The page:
Editor Leah Angstman talks about whatever the huck she’s reading right now. No order. No theme. No rules. Just feverish randomness.
While my Goodreads Challenge thinks I’m only dismally staying “on track,” in truth I’ve read some 500 Alternating Current Press submissions in the past month, from short fiction to poetry to full-on novels and memoirs, to get the queue caught up; and it looks like it may be a while yet before I can dive back into “the fun” books, i.e. the detailed war maneuvers of dismissed Sixth Coalition generals in the Napoleonic Wars. You know, the fun stuff. But I always have the violent and uncontrollable urge to talk about books, so … here’s what I’ve recently randomly read. Shall we?
A woman, a journal, and the span of her entire odd life, her odd sister, the pain of grief, and the inheritance of isolation. This book took me five years to finish. It became my constant white whale, and I kept putting it down for the same reasons I kept picking it back up, both with equal weight. It’s a hefty and cumbersome book, dense with purple prose and short on story. The simplicity of the plot lends itself nicely to the “digging in” of Atwood’s amazing sentence-by-sentence genius, and the levels upon levels upon levels in this book can be as beautiful as they are hard to swallow.
The story takes better shape midway through, and I became more invested, but the characters remain cold throughout, which can be a lot to handle for a 544-page book. The dissection of Canada and women’s roles during the world wars, interwar period, and Great Depression, however, is a detailed and enormous slice-of-life that is ultimately worth reading just for the world-building.
In the end, I’m not sure how I really felt about the book; perhaps time will better tell. Some of it was arduous and difficult, and some of it was so enjoyable that I was utterly smitten and lost in it, with Atwood’s insanely gorgeous prose being enough to carry even the most wayward and rambling and uneven book through to the end. Line by line, the work is stunning. As a whole, it’s a bit floundering and hefty, but it comes around in the end. If you feel like tackling the beast, just be ready for it truly to be a beast.
I, of course, approached this one backward, like I do most things. I picked up this collection of short stories that explores place, identity, culture, and self because of all the hullabaloo around A Manual for Cleaning Women, but I have not read Cleaning Women. Based on this collection, I will probably not read Cleaning Women, though I assume it’s better and much more even than is this collection. The moral of the story, of course, is never start your introduction to an author with anything subtitled “More Stories” because it’s essentially like “hey, we found some stuff in a deceased author’s desk; let’s stretch this.”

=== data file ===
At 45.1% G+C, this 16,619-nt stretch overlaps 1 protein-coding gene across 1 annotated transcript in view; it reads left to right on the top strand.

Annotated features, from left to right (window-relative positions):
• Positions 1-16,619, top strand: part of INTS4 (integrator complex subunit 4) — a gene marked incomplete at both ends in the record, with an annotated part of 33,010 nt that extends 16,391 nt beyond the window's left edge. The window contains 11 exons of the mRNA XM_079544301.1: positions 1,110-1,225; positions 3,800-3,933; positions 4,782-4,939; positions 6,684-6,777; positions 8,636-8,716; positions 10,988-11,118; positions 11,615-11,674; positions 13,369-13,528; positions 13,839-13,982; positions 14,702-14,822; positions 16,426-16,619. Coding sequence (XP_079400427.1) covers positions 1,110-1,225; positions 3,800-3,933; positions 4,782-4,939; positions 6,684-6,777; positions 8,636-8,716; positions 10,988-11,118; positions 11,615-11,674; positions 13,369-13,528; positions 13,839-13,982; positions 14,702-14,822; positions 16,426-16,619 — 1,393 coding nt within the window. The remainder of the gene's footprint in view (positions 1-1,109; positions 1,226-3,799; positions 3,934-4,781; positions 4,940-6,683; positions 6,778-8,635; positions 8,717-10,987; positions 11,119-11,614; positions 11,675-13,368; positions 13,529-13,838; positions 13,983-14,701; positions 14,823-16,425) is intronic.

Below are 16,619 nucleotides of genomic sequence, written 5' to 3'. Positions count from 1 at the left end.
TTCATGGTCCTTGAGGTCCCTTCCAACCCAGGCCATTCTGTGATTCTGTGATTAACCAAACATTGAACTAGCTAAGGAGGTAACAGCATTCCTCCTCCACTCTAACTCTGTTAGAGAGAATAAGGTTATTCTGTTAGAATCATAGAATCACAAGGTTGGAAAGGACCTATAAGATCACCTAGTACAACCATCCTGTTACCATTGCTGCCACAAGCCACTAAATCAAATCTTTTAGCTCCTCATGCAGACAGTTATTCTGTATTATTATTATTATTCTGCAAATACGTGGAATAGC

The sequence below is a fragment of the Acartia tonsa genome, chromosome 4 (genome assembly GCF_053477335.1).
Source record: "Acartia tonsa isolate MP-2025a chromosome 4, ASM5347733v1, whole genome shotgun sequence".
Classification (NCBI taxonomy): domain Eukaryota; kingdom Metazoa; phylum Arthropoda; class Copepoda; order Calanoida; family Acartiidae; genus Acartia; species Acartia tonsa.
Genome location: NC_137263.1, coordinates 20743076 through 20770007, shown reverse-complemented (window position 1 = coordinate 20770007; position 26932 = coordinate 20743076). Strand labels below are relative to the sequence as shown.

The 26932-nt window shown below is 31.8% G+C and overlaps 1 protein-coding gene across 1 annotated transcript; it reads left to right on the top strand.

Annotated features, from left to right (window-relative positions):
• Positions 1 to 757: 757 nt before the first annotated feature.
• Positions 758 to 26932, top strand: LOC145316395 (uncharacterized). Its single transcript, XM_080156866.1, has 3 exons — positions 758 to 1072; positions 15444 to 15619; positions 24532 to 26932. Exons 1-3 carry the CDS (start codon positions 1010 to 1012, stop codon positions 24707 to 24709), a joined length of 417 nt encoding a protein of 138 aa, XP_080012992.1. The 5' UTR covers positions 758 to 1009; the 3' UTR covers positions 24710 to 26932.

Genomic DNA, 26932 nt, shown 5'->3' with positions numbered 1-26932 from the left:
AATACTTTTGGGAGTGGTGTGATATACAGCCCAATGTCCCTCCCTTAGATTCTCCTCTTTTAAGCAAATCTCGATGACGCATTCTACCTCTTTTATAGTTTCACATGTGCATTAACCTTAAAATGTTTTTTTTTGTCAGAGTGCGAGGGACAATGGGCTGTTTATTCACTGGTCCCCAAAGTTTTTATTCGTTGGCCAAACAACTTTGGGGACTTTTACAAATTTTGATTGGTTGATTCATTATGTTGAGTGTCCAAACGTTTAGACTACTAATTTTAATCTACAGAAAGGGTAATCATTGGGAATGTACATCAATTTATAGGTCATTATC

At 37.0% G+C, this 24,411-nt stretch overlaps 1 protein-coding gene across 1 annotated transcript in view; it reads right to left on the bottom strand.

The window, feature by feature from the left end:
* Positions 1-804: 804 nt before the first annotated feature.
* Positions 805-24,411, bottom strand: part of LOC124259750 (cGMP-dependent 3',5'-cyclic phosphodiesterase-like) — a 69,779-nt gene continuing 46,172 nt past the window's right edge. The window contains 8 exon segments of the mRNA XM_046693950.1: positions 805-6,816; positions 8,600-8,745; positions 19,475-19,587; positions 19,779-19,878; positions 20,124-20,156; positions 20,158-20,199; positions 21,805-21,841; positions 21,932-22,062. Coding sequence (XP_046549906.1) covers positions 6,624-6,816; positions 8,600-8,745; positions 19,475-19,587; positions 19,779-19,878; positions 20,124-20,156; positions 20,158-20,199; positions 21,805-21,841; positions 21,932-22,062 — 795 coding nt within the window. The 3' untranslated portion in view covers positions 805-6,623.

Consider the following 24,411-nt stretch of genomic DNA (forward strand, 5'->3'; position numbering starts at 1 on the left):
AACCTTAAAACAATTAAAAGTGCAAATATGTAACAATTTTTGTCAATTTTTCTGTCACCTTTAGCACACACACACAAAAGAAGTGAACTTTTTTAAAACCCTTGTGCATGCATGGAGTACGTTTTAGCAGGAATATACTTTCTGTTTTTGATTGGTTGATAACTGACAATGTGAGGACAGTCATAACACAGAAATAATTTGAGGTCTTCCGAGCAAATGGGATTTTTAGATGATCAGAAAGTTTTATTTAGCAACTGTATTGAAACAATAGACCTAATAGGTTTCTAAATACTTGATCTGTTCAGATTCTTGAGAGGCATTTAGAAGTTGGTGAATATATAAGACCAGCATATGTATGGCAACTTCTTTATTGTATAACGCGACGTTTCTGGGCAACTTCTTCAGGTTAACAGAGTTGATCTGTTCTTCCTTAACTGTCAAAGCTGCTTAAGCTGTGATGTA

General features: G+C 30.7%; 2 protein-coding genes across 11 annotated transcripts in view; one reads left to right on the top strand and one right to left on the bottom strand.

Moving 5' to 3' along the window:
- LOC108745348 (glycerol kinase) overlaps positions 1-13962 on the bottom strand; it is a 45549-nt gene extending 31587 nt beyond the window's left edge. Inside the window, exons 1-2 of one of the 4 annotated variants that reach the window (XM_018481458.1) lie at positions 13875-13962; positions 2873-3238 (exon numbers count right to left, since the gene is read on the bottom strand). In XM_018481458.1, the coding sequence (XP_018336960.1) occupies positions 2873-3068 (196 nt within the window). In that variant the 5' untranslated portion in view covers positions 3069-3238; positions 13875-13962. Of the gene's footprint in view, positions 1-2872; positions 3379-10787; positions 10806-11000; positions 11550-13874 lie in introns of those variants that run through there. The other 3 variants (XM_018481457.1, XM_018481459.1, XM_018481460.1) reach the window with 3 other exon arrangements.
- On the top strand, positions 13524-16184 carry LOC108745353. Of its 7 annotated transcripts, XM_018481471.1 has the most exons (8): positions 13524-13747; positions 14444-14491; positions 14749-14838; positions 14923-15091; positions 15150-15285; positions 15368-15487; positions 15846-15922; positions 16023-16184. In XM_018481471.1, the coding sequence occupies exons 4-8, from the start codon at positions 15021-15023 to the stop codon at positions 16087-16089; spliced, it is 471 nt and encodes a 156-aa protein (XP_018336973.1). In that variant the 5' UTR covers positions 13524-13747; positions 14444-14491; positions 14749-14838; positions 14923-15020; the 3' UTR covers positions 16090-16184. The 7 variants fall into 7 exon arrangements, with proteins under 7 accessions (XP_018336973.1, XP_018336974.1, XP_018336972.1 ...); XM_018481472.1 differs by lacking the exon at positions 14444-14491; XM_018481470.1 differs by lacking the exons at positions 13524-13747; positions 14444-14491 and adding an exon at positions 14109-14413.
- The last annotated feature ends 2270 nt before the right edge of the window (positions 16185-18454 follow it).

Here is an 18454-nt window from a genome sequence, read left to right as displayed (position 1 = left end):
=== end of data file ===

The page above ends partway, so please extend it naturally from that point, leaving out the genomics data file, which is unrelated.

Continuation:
Evening in Paradise is “leftover” stories published posthumously, and that’s pretty much what it feels like. Very uneven. Pretty repetitious. I got halfway through and felt that almost every story was just some kind of iteration of one that came before it and that I didn’t really need to continue; I definitely got the gist after the first handful. While the prose and detail is pretty solid, the stories are “non-stories,” just slice-of-life anecdotes with zero tension and dud endings where I constantly asked: “What did the characters learn?” “What was the arc?” “What was the point?” “What meaning am I supposed to take away from this?” “How did anyone change?”
The detail and interesting cultural perspectives were not enough to make up for the flat line that ran through these “stories,” and I could never shake that. I didn’t have feelings for the characters. I didn’t have feelings for the environments. I was just left without a lot of thought or feeling at all, from any of these stories; I couldn’t get past this niggle that there was something incomplete about them, the idea of unpolished “leftovers” that the author never got time to edit or reconsider.
But if you like the ultra-autobiographical, often open-ended, rather sad, stories about addiction, motherhood, family, location, and isolation, then you might like this one, and you might have more patience with it than I had.
The subtitle lays it all out for you. We start with one disembarking and end with another disembarking, and in between is everything you (n)ever wanted to know about Napoleon on the island of Elba.
An excellent microcosm in the grand history of Napoleon and one of the most famous exiles of all time, this book covers in (excruciating, if you’re not into that stuff) detail the ten months the emperor spent in exile on Elba. I’m into the details of names and dates and firsthand accounts, so I found this fascinating, and it shed some light on a part of Napoleon’s life that is often skipped over quickly. Highly recommended for the history nerds who wonder what happened between “then there was the disastrous Russia campaign, then he was exiled, then he came back for the Hundred Days.”